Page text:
Raw Steels MMI®: China Still Producing Surplus Steel, Layoffs Ensue

This week in steel, prices continued to fall and layoffs at producers of oil pipes and tubes increased.

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Steel prices in China continue to fall in the face of plunging raw material cost inputs and a depressed construction sector. Even though China closed 31.1 million tons of steel production capacity last year, higher than the 27 million tons expected, the sector is still suffering from chronic overcapacity.

Lower oil prices produced a steady stream of layoffs from producers that invested heavily in oil country tubular goods (OCTG) and other pipe and tube products.

The week’s biggest mover on the weekly Raw Steels MMI® was the price of Chinese HRC, which saw a 6.8% decline to CNY 2,610 ($418.18) per metric ton. This week marked the third in a row of declining prices for the metal. For the third week in a row, the price of Chinese slab dropped, falling 4.8% to CNY 2,360 ($378.12) per metric ton. Chinese billet prices held steady from the previous week at CNY 2,300 ($368.51) per metric ton. Closing at CNY 1,080 ($173.04) per metric ton, Chinese coking coal remained unchanged for the week. The price of iron ore 58% fines from India hit a high price of CNY 840.00 ($134.59) and a low price of CNY 840.00 ($134.59) per dry metric ton.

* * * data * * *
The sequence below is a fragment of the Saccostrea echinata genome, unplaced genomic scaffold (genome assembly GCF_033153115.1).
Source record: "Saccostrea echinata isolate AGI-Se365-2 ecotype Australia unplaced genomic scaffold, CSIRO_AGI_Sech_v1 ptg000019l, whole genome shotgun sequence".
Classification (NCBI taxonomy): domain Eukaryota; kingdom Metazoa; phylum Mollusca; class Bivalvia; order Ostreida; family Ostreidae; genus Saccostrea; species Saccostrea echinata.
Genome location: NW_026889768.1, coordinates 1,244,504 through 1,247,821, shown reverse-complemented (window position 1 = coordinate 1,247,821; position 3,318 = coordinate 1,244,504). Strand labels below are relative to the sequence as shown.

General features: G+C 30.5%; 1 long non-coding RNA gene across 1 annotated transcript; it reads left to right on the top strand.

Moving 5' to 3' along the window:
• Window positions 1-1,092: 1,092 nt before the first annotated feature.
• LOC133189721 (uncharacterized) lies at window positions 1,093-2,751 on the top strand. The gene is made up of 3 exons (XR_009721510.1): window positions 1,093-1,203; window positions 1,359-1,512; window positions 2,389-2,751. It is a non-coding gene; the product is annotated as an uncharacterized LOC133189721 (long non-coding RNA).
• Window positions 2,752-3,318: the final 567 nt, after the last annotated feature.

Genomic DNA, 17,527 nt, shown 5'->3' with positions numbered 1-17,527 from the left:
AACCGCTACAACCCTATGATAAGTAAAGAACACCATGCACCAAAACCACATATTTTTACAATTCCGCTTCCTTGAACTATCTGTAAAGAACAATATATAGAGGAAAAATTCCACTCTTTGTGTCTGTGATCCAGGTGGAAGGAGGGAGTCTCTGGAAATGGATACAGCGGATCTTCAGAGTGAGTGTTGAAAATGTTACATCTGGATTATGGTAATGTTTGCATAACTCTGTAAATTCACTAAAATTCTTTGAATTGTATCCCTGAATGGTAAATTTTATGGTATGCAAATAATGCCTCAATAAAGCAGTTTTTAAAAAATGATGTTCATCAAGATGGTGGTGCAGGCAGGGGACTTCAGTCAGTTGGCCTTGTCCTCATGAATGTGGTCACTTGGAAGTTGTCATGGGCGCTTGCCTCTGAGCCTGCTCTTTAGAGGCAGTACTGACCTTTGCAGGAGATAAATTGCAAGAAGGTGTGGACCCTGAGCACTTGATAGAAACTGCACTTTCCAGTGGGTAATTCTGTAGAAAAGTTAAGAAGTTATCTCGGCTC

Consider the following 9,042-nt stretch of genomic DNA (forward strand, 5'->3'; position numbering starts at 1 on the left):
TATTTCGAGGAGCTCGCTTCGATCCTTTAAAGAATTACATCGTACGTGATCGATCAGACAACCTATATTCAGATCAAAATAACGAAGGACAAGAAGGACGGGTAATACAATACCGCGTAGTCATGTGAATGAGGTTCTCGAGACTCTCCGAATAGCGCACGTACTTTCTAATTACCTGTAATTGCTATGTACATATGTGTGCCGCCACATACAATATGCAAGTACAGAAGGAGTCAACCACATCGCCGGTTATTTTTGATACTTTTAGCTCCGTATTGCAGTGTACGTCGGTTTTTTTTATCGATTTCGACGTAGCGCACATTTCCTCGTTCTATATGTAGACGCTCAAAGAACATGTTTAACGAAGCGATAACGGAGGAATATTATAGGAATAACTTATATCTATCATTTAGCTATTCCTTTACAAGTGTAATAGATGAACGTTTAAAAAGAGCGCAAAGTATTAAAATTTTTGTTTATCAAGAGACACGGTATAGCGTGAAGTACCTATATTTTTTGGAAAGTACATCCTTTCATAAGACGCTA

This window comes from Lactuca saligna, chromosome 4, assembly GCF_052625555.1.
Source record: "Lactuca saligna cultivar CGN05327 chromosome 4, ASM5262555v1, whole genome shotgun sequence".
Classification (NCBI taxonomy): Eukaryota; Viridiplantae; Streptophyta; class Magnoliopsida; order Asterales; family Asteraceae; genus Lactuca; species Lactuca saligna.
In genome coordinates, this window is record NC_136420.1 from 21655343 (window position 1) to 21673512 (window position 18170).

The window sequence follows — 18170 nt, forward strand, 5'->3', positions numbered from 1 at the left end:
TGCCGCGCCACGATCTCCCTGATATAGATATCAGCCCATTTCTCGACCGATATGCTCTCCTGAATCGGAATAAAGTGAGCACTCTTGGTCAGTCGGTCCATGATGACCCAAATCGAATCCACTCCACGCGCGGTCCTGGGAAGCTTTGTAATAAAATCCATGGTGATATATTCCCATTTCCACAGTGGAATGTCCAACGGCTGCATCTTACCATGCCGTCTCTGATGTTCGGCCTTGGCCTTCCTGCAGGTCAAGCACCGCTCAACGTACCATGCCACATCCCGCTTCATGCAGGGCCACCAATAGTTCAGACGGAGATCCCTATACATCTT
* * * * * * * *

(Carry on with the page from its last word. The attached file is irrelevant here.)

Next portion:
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Closing at $480.00 per metric ton, the 3-month price of steel billet remained unchanged on the LME for the week. At $500.00 per metric ton, the steel billet cash price remained essentially flat on the LME.

Following a 0.6% increase in the week prior, the price of US shredded scrap fell 0.6% last week to $336.00 per short ton. The US HRC futures contract 3-month price dropped 0.5% this week, closing out the third consecutive week of falling prices at $572.00 per short ton. The US HRC futures contract spot price fell 0.3% over the past week to $583.00 per short ton. This was the third week in a row of declining prices.

Korean steel prices were flat for the week. Korean steel scrap traded sideways last week, hovering around KRW 169,000 ($156.83) per metric ton. Prices for Korean pig iron remained constant, closing the week at KRW 530,000 ($491.84) per metric ton.

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The Raw Steels MMI® collects and weights 13 global steel and raw material price points to provide a unique view into global steel price trends. For more information on the Raw Steels MMI®, how it’s calculated or how your company can use the index, please drop us a note at: info (at) agmetalminer (dot) com.

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